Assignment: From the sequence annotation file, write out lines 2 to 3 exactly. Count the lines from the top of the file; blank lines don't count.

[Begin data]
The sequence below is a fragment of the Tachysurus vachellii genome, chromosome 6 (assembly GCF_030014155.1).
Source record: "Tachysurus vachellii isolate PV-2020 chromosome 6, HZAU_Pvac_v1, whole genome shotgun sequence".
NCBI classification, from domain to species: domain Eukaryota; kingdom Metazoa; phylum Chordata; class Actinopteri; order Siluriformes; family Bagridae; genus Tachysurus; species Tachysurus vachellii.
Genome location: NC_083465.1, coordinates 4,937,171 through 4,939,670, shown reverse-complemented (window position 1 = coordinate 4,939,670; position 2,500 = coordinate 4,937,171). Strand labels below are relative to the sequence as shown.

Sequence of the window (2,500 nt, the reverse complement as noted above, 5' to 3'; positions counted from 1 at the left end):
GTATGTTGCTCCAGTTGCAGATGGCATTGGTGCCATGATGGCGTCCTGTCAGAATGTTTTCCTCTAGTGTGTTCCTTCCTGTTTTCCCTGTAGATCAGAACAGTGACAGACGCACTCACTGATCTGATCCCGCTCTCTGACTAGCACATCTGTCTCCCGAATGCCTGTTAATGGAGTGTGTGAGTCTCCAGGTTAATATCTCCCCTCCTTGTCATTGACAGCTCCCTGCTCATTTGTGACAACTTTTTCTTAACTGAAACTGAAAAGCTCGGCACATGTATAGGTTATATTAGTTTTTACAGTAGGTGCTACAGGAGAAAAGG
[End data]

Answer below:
Source record: "Tachysurus vachellii isolate PV-2020 chromosome 6, HZAU_Pvac_v1, whole genome shotgun sequence".
NCBI classification, from domain to species: domain Eukaryota; kingdom Metazoa; phylum Chordata; class Actinopteri; order Siluriformes; family Bagridae; genus Tachysurus; species Tachysurus vachellii.